The first thing to change was my diet. Now, I admit that I have cheated a few times since the heart attack, but I have mostly been good about cutting back both how much I ate and what I ate. I had to cut out the sugar, and stop eating so many foods that contributed to my cholesterol.
No sugar and cutting out the bad fats and processed food was the name of the game, and when I started, I never looked back. Since the attack, I have lost 40 pounds, and while my weight loss has stalled due to my portion sizes, I am still eating healthy. Yes, you can eat healthily and still not lose weight. It is all about calories in, calories out.
I feel great about the progress I have made.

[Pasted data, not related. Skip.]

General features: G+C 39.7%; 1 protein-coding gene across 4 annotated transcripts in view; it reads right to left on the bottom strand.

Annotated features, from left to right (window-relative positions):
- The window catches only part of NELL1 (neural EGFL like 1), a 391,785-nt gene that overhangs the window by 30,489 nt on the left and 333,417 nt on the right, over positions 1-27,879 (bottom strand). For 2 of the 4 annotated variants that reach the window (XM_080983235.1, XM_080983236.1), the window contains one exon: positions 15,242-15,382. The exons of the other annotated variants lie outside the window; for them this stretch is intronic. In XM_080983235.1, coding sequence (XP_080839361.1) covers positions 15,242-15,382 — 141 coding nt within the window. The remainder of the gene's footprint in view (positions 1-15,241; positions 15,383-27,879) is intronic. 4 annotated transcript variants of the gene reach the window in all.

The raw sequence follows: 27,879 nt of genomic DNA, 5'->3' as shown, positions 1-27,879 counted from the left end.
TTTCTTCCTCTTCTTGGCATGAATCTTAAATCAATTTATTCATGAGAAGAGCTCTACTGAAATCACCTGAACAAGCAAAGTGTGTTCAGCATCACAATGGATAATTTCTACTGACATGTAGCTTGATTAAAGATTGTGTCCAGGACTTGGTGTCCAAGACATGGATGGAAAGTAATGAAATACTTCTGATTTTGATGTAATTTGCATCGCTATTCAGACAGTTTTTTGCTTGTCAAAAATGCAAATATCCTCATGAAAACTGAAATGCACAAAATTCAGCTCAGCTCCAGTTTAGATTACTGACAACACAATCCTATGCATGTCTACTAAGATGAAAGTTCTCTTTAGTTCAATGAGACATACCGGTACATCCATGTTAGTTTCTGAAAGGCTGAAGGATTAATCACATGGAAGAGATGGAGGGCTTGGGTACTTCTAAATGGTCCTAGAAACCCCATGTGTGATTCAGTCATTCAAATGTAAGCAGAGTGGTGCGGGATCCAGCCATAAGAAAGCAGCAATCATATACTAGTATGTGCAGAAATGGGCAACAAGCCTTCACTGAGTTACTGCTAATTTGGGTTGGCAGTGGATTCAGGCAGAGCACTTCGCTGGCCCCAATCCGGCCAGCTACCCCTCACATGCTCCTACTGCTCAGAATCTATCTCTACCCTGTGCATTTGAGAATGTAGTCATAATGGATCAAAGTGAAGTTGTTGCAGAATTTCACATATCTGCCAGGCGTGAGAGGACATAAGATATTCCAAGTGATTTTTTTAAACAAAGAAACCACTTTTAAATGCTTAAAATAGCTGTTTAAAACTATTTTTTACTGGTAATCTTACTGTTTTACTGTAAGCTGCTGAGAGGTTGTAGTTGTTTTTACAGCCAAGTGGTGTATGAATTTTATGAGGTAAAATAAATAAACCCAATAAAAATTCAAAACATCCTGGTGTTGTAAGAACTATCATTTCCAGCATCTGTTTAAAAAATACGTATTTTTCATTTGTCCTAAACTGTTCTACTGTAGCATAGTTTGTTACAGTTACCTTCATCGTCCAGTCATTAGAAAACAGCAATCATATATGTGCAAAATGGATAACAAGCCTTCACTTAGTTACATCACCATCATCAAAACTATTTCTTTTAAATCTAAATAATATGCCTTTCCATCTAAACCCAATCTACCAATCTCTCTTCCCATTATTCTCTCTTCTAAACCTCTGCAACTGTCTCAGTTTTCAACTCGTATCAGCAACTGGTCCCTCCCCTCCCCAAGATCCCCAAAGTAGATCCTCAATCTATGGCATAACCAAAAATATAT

I have changed my diet and have been taking the medication the doctor prescribed, so I haven’t had any further trouble. The diet and medication will ensure that I don’t have any further heart attacks I hope, but it really is kind of a wait-and-see thing.
The thing is, I know I am doing all I can to ensure I don’t die an early death as far as it relates to my diet, but I wanted to take it even further and help more by changing how much stress I put on myself.
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If you look at the articles I wrote and the videos I made from the time before my heart attack, you will see that I was enamored by the hustle. I idolized Gary Vee. If he could put every ounce of his effort into work and is such a big success, I felt I could do it too.
Don’t let anyone tell you that being a creator isn’t a hustle because I treated it like one. I lived, breathed, ate, and slept content creation. Making money was the only goal I had and everything I did was geared toward being a success in the future.
I rarely slept and put an enormous amount of pressure on myself.